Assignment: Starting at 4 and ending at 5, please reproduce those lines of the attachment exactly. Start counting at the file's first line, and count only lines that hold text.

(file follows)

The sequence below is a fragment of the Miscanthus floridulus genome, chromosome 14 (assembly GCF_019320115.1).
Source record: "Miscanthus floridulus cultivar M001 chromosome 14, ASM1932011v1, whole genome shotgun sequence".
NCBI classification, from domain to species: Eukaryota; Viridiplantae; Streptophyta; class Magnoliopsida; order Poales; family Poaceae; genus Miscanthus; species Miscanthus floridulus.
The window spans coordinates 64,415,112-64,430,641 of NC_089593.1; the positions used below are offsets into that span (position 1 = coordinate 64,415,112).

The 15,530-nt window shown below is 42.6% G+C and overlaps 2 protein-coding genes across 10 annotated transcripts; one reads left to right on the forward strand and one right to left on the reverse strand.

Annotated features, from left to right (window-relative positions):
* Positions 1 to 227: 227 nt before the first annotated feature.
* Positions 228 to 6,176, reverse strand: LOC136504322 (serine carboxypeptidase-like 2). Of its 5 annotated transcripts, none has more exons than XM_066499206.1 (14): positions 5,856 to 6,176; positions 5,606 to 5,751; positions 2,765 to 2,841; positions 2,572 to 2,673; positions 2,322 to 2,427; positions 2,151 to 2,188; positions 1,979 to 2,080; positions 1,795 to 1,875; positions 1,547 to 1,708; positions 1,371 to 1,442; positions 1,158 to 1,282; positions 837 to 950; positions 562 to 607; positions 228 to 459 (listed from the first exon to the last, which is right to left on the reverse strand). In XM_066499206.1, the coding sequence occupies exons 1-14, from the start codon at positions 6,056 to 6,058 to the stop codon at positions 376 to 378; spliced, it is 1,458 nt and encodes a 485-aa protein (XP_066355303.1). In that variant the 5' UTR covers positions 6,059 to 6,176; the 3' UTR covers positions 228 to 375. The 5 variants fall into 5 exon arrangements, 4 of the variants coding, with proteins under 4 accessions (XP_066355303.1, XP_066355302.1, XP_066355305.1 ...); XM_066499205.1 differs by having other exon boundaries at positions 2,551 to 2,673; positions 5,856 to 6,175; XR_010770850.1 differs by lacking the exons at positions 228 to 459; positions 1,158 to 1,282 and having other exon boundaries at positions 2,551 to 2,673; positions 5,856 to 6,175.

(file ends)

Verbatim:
The window spans coordinates 64,415,112-64,430,641 of NC_089593.1; the positions used below are offsets into that span (position 1 = coordinate 64,415,112).

The 15,530-nt window shown below is 42.6% G+C and overlaps 2 protein-coding genes across 10 annotated transcripts; one reads left to right on the forward strand and one right to left on the reverse strand.